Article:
It wasn’t love at first sight when Grayson Preston met Elizabeth Danver. In fact he rather despised her. Lizzie was the only child of a baron on the bordering estate and since she was just one month younger than Gray’s sister, Georgiana, the two became attached at the hip. Lizzie, having already secured Georgiana’s everlasting devotion, had made it her mission that first summer to befriend him (he had the misfortune of being the only other child home that summer). It was a vicious circle; the more he despised her the harder she tried and the harder she tried the more he despised her.
By Lizzie’s third visit Gray had grudgingly admitted she could be quite entertaining. When the family played charades she was the most animated, always laughing loudly and throwing herself into the game with unladylike abandon. She developed a wicked wit as she grew, reciting Shakespeare for his benefit and playing all the parts with various accents.
Lizzie was pretty enough, he supposed, with dark brown curls that were always pulled back with a green ribbon. Her eyes were a blue so dark they looked black and were too large for her face and her eyebrows were just a bit too thick. Her lips were nothing remarkable aside from always being turned up in a cheeky grin. Being young she still had the figure of a boy and was too skinny to be pleasing. Though, if Gray had ever thought to look, he would’ve realized it showed promise.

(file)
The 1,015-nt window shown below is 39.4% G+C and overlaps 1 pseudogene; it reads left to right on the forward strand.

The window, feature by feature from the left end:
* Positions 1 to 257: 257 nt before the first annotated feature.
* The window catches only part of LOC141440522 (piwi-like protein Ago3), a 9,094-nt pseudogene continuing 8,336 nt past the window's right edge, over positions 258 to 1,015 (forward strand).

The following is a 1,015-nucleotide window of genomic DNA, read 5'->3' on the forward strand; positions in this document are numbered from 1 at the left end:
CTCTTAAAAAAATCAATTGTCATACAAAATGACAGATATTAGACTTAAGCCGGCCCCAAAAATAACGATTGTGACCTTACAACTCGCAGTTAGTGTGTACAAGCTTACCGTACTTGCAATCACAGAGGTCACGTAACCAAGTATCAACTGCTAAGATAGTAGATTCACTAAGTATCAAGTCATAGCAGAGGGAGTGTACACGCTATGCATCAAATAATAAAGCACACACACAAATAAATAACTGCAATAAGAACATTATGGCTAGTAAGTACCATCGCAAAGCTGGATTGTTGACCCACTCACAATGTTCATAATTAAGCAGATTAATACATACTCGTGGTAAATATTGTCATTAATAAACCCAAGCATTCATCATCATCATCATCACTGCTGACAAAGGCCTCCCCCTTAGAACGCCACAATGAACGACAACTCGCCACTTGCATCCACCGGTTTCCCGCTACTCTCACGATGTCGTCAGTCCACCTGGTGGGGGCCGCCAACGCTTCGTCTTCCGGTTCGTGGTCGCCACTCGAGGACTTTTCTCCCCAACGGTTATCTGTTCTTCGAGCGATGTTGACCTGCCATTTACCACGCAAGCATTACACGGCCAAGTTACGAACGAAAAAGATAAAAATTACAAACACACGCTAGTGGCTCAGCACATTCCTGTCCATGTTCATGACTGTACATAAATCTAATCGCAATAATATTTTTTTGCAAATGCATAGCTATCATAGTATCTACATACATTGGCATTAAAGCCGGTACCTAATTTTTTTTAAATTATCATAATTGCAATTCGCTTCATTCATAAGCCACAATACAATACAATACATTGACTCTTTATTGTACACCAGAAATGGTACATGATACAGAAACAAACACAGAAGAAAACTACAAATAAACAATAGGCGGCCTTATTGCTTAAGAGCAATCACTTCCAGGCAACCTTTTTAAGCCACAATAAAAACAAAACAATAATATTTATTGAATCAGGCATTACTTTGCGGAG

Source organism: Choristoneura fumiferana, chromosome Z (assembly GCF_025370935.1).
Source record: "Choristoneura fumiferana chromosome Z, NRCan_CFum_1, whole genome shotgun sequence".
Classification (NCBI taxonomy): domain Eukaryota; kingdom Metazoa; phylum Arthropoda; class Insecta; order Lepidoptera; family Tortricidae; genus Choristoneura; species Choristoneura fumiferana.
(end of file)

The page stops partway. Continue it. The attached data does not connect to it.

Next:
She had a pretty voice but talked far too loudly and too often. But the one thing Gray had always loved about Lizzie was her laugh. It was positively musical.
Lizzie may have been in love with Michael Preston, the rakish middle son of the duke of Devonshire, but she worshiped Grayson. Gray was her knight in shining armor, her hero. He was the one who taught her to fish and to ride. He even encouraged her literary aspirations by mailing her essays and poems and recommending authors.
Grayson had even punched Niles, the vicar’s son, when the nasty boy had pulled Lizzie’s hair and pushed her in the mud. Niles nose was still crooked five years later. Deep down she knew she should feel bad about this, but it still gave her a sense of smug satisfaction.
It never occurred to Lizzie that she should be in love with Grayson rather than Michael, he was just too perfect. Gray was, aside from Georgiana, Lizzie’s best friend. He was a constant companion and a tremendous confidante, someone she took for granted in the way that all young children take their friends for granted.